* Procter & Gamble leads Dow, S&P 500 after results
* S&P on track for second straight weekly decline
* Indexes off: Dow 0.77, S&P 0.83 pct, Nasdaq 0.91 pct
NEW YORK, Jan 24 (Reuters) - U.S. stocks fell on Friday, in the wake of a selloff in emerging market assets, hurt by growth concerns in China and as expectations grew that the Federal Reserve will trim its market-friendly stimulus measures further.
With many market participants expecting the Fed next week to shave its stimulus by another $10 billion a month, investors will look to less risky assets such as U.S. bonds, expecting interest rates will begin to rise. The Fed's policymakers will conclude a two-day meeting on Wednesday.
A rout in emerging market assets spread to developed countries in Europe on worries over Fed policy, slowing growth in China and political problems in Turkey, Argentina and Ukraine.
Worries over China's growth emerged after a disappointing manufacturing number spurred the S&P 500 to a 0.9 percent fall on Thursday.
The Turkish lira hit a fresh record low and the South African rand a new five-year low against the dollar.
U.S.-listed shares of Banco Bilbao Vizcaya Argentaria, S.A. slumped 5.3 percent to $12.01 a day after the country's peso currency suffered its steepest daily decline in 12 years, prompting Argentina's government to loosen strict foreign exchange controls.
"It's just the final realization that they can't continue to grow as an economy the same way they did before," said Andres Garcia-Amaya, global market strategist at J.P. Morgan Funds, in New York.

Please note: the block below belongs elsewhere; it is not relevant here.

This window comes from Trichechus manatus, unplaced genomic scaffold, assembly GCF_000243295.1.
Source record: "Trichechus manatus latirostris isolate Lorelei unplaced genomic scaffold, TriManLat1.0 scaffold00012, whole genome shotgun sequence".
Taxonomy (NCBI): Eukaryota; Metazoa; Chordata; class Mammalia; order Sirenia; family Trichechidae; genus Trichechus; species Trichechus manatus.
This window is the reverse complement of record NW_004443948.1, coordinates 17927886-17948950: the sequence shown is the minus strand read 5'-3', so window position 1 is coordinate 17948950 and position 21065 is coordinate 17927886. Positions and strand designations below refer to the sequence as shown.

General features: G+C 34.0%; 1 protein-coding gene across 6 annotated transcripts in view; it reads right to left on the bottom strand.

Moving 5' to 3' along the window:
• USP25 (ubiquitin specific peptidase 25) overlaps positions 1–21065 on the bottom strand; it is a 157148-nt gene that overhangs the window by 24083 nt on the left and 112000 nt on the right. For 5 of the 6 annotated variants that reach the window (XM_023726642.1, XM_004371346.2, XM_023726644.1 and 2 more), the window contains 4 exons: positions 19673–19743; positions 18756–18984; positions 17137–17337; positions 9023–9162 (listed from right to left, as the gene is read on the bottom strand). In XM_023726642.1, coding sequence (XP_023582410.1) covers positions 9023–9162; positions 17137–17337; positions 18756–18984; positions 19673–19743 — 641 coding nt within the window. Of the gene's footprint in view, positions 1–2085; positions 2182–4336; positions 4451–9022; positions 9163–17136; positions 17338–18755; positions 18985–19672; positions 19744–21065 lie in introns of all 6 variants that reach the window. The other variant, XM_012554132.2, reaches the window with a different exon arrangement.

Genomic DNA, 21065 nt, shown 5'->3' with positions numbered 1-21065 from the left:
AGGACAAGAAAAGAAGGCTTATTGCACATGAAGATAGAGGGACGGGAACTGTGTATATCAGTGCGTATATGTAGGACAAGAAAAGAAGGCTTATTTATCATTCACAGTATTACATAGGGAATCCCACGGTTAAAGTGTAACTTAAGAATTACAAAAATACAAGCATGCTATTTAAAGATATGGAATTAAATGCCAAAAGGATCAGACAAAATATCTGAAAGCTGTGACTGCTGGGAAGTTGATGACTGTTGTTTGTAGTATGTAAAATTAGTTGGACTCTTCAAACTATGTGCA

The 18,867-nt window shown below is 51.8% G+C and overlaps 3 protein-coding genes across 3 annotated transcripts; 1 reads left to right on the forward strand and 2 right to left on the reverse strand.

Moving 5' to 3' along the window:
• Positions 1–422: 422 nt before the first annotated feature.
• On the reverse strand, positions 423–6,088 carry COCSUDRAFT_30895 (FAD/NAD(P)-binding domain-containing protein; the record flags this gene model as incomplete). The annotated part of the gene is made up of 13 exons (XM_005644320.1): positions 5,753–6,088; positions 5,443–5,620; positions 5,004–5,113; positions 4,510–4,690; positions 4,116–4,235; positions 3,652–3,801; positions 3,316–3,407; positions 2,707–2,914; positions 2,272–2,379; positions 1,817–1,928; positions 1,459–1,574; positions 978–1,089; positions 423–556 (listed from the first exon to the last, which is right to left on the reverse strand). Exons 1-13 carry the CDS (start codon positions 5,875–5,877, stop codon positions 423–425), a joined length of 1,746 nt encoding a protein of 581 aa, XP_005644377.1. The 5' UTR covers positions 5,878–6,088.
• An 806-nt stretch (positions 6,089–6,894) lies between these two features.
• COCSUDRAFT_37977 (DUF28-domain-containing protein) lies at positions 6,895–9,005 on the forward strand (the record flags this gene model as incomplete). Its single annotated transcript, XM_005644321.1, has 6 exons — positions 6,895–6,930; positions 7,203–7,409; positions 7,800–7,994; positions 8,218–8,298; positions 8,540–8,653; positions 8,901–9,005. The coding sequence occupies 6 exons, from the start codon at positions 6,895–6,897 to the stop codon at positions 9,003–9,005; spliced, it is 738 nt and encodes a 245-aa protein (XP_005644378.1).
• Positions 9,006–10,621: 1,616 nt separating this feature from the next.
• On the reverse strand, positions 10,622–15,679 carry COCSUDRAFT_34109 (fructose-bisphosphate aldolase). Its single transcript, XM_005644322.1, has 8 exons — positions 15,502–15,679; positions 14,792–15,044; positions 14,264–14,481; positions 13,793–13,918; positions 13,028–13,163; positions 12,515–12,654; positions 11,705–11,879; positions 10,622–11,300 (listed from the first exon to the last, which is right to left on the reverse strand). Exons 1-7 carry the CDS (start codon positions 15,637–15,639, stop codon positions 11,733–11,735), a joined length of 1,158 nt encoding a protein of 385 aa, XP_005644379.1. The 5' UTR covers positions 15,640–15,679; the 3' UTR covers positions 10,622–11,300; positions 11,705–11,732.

"It's a combination of less liquidity for these countries that depended on foreign money, and China kind of throwing some curveballs as well."
Benchmark 10-year Treasuries notes were up 11/32 in price with a yield of 2.735 percent.
Argentina's government said Friday it would loosen strict foreign exchange controls, after it abandoned its long-standing policy of intervening to support the peso currency. That resulted in the currency's steepest plunge since the 2002 financial crisis.
The Dow Jones industrial average fell 124.39 points or 0.77 percent, to 16,072.96, the S&P 500 lost 15.26 points or 0.83 percent, to 1,813.2 and the Nasdaq Composite dropped 38.212 points or 0.91 percent, to 4,180.663.
The S&P 500 is down 1.3 percent for the week. The benchmark index fell below its 50-day moving average for the first time since Dec. 18, a technical support level that could indicate more selling pressure if convincingly pierced.
Procter & Gamble Co gained 3.4 percent to $80.91, the biggest boost to the Dow and S&P 500, after the world's largest household products maker reported lower quarterly profit but kept its 2014 sales forecast unchanged.
Microsoft Corp gained 1.8 percent to $36.70 after the world's largest software company posted a bigger-than-expected quarterly profit.
Honeywell International Inc reported higher-than-expected fourth-quarter profit and revenue on Friday, as sales grew across the diversified manufacturer's major segments. Its shares edged up 0.5 percent to $90.24.
Thomson Reuters data through Thursday morning shows earnings for the fourth quarter are expected to grow 7 percent. Of the 102 companies in the benchmark S&P index that have reported, 63 percent beat expectations, in line with the long-term average.